Caroline-MutokoRadio queen Caroline Mutoko seems to be having enough of pastors and their dramas. She wrote an interesting  piece in the star dubbed Romancing The Throne which addresses the romance between pastors and the women in their congregation. In the article, she pointed out 4 things that the clergy should not do with women. Here’s an excerpt.

“Speak to any theologian who appreciates and doesn’t shy away from the fact that that there can be an unhealthy attraction and relationship between those in the church ministry and their flock and you know that there are lines pastors do not want to cross with the female of their flock.

A few adages I know to be true no matter what denomination you subscribe to are:

Church leaders and pastors should not hug women.  I said it and I will repeat it. Pastors should not hug the females of their congregation. Yes you may argue that the women need that brotherly support, fatherly comfort, your touch, your “blessing”, but honestly, in most cases, your “touching” satisfies some physical or emotional need in the other person and it’s simply not healthy.

Pastors should never be in their office with a woman alone. A pastor of a large church told us on the Big Breakfast that he doesn’t counsel in his office and even then the door is open and his office is “glass”.  Enough said – there is nothing of a spiritual nature even prayer and the laying of hands that cannot be done in the open.

In the same vein and this brings us to the unfortunate incidence last week of Pastor Maingi – Do not make pastoral visits alone. If a pastor knocks on a door and finds that a woman is home alone, they should not go inside, least of all ask to rest on the bed with their clothes off. The prescribed thing is to meet at the door and since this may seem weird, many pastors take a deacon or their wife with them on such calls.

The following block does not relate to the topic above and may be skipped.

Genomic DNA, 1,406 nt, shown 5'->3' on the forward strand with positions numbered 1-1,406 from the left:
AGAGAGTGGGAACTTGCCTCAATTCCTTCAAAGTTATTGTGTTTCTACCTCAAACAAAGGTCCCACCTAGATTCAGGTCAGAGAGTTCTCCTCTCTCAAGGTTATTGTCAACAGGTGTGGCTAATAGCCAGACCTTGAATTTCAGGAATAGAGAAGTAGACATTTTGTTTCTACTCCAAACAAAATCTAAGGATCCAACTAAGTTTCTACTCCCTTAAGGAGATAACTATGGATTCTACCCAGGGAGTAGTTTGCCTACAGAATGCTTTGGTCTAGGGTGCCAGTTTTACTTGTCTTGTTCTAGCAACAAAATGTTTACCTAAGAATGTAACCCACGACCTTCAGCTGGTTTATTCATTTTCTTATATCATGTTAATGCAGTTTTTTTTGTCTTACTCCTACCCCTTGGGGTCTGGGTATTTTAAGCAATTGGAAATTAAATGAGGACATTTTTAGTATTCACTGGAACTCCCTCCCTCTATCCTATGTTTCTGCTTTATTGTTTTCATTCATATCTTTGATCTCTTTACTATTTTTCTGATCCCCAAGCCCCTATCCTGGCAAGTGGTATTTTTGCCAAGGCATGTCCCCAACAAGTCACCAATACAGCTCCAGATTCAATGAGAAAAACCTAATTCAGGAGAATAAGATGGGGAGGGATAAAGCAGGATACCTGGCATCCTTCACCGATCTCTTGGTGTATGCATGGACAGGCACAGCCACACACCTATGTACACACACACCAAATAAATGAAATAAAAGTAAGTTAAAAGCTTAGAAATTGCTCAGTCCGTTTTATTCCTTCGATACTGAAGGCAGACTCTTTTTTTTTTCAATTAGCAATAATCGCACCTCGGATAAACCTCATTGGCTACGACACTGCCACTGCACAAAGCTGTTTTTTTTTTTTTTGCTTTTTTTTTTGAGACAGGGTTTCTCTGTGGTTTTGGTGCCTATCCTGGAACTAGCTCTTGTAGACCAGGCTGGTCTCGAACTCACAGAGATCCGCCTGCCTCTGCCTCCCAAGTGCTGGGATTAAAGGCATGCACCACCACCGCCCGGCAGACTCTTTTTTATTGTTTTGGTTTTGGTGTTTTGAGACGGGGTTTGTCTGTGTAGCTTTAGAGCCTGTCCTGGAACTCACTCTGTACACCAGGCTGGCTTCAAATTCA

Pastors should not compliment a young woman or any woman on her appearance. A pastor I know says it’s okay to say “You’re looking smart today.” But no pastor or church leader should  compliment a woman on her dress or her figure or tell her that her diet’s really working. You are stepping over an invisible line and once you do, coming back is almost impossible. A note to all men – compliments are taken by the average (not all) as “he likes me. He really, likes me.” So if she acts all hurt and wounded when you pay attention to another female yet you never looked at her “like that”, please remember that there’s a young girl in all women and she wants and needs to be validated. Compliments that focus on her physical self are taken very, very differently no matter who you are and especially if you are pastor.

My friends lets not be pretentious in this one thing, when it comes to romancing the throne, power is the ultimate pull.  Martin Luther King Jr. had a well-known affair, and I don’t think it’s necessary to mention Bill Clinton. In my opinion, pastors fall into this category to a certain extent.

As women, when we take ourselves to church and especially if we feel there is no where else to turn for solutions to our problems whether those problems are the search for a marriage partner, inability to bear children, ill health, a straying spouse, wayward offspring, lack of finances – we see this man of God as our friend, listening ear, confident and problem solver. Hence when the pastor doesn’t guard against the inevitable attraction that may form, trouble ensues and no good ever comes from romancing the throne – no good whatsoever. The buck stops with the pastor to ensure that he keeps the female of the flock at arms length, after-all, he knows why it is women who flock to church in their thousands. The person who must ensure that there will be no passion at the pulpit is the pastor. “

Do you agree with Caroline’s point of view and what other measures would you advice be put into place to restore balance in the church?